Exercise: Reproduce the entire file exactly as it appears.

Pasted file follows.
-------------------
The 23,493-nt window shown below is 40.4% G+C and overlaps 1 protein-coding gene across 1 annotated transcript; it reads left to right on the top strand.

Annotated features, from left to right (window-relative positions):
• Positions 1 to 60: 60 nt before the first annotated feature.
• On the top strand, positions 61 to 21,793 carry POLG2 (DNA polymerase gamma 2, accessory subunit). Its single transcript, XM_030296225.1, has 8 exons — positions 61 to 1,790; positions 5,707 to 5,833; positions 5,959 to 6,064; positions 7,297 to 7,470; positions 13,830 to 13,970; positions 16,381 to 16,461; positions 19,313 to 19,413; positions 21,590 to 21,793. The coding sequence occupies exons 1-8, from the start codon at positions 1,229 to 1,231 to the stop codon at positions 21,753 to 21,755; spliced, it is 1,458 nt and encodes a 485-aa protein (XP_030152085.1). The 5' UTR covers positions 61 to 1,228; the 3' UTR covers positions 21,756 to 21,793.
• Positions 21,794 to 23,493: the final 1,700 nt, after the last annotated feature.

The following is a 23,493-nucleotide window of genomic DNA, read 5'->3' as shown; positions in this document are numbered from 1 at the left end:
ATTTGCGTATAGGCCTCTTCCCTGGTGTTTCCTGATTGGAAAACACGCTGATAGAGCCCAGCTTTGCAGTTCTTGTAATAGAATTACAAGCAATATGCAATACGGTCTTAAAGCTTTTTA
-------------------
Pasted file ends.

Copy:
The 23,493-nt window shown below is 40.4% G+C and overlaps 1 protein-coding gene across 1 annotated transcript; it reads left to right on the top strand.

Annotated features, from left to right (window-relative positions):
• Positions 1 to 60: 60 nt before the first annotated feature.
• On the top strand, positions 61 to 21,793 carry POLG2 (DNA polymerase gamma 2, accessory subunit). Its single transcript, XM_030296225.1, has 8 exons — positions 61 to 1,790; positions 5,707 to 5,833; positions 5,959 to 6,064; positions 7,297 to 7,470; positions 13,830 to 13,970; positions 16,381 to 16,461; positions 19,313 to 19,413; positions 21,590 to 21,793. The coding sequence occupies exons 1-8, from the start codon at positions 1,229 to 1,231 to the stop codon at positions 21,753 to 21,755; spliced, it is 1,458 nt and encodes a 485-aa protein (XP_030152085.1). The 5' UTR covers positions 61 to 1,228; the 3' UTR covers positions 21,756 to 21,793.
• Positions 21,794 to 23,493: the final 1,700 nt, after the last annotated feature.

The following is a 23,493-nucleotide window of genomic DNA, read 5'->3' as shown; positions in this document are numbered from 1 at the left end:
ATTTGCGTATAGGCCTCTTCCCTGGTGTTTCCTGATTGGAAAACACGCTGATAGAGCCCAGCTTTGCAGTTCTTGTAATAGAATTACAAGCAATATGCAATACGGTCTTAAAGCTTTTTA